How to choose the right backup generator for your home
Jul 7, 2022, 3:00 PM
If you live in an area prone to frequent weather-induced power outages, consider investing in a generator. A generator can help power your family through monsoon storms or any time the power goes out.
The U.S. Energy Information Administration reports that the typical American endures on average eight hours without power each year because of unplanned outages. That number has more than doubled since 2013. Some power outages, such as those caused by extreme weather, can last for days or weeks — i.e. Texas in 2021.
Before you buy, figure out which of your home’s appliances are the most important to keep running with a generator. You might want to keep the refrigerator up and running and can live without the dishwasher, washer, dryer, and oven until the lights come back on. If the power goes out during the Super Bowl, NCAA Tournament, or another big event, you may wish you had a generator.
While you could live without the refrigerator for a few hours, medical equipment such as oxygen tanks, C-PAP machines, and other devices need to kick on immediately.
To figure out the size generator that will best suit your needs, add the total wattage of your must-have appliances and medical devices and let that guide you as you decide how big a generator you should buy.
Typically, a 4,500- to 5,000-watt generator will suffice for household emergencies, though you may not be able to power all appliances at once. Some appliances such as air conditioners and refrigerators draw a lot more wattage the moment they cycle on. These surge watts can throw off your calculations if you don’t account for them.
Before turning the generator on, check that the electrical load will not exceed the manufacturer’s rating. Turn off large appliances you don’t need, such as clothes washers, dryers and dishwashers.
There are three home generator types to consider. Consumer Reports takes us through the pros and cons of each.
Home standby – up to 20,000 watts
Pros: It’s permanently installed (usually next to the house) and kicks on automatically during an outage to provide an uninterrupted current. It can power everything in a typical home simultaneously, up to its maximum output. It can be set up to run indefinitely on natural gas or can be fueled by propane. There’s no need to connect cables, flip a switch, or start the engine.
Cons: With few exceptions, convenience comes at a price. It’s more expensive than other types of generators. Installation costs can run into the thousands — and they’re not always included in the price listed.
Large inverter — up to 7,500 watts
Pros: It produces enough energy to run a refrigerator, lights, and other essentials, such as a furnace or small central air-conditioning unit. It can be connected to your breaker panel to run hardwired equipment, such as a well pump. It’s quiet and produces steady power, which is ideal for sensitive electronics, such as stereo equipment. It’s also fuel-efficient.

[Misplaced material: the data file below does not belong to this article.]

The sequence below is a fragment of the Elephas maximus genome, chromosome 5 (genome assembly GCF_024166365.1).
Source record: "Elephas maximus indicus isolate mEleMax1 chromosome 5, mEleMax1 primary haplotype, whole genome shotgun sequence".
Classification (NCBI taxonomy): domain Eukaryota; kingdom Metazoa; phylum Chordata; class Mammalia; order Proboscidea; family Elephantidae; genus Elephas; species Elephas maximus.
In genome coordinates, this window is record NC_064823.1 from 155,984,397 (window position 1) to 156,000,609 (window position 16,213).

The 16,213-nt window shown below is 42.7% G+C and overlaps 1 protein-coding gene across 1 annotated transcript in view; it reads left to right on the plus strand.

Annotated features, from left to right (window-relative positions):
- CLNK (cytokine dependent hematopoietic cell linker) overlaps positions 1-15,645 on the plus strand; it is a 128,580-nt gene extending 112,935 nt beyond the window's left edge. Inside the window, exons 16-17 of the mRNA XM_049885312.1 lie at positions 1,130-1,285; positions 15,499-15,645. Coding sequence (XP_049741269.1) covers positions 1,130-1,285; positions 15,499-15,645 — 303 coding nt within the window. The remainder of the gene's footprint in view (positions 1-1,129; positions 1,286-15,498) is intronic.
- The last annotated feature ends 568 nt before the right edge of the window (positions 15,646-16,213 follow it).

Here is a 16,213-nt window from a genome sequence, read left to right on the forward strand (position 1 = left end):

Cons: It’s expensive. Only the models costing $3,000 to $4,000 (as of July) perform well enough in their tests to warrant serious consideration. And, they can’t run on natural gas or propane, so you still need to keep stabilized gasoline on hand.
Portable — up to 7,500 watts
Pros: It’s the best value in terms of cost vs. capacity. Certain models produce enough energy to meet all the power demands in a home. It can be connected to a breaker panel with a transfer switch to run hardwired equipment, such as a well pump.
Cons: Making the connection to your home’s circuit breaker panel costs as much as the generator itself. It’s noisier than large inverter and home standby generators. It usually runs only on gasoline and uses a lot of it compared with inverters. And it’s bulky; most weigh close to 300 pounds. It shouldn’t be used in rain or snow without protection, such as an open-sided tent.
Important: Once you get the generator, hire an Arizona Registrar of Contractors licensed electrician to install a transfer switch in your electrical system. Plugging a generator into a regular household outlet could send a surge of electricity onto a downed power line. That surge can injure or even kill someone working to restore power to the line.
Notify your electric utility before you use your generator for the first time.
In addition to a generator, you may want to consider installing a surge protection system.
Each time an electrical surge enters the home, it affects all electronic equipment. Surges slowly deteriorate and shorten the life of the equipment. If your outlets are not up to par, or the equipment’s wires are frayed and sparks can fly.
Anything in your home that consumes electricity is at risk. The purpose of a surge protector is to protect your plugged-in electronics from a sudden surge of power. When appliances, computers and TVs are exposed to a power surge, and you don’t have surge protection, the sudden increase of power can damage or wear out what was plugged in.
Protect your home, electronics and keep the power flowing.
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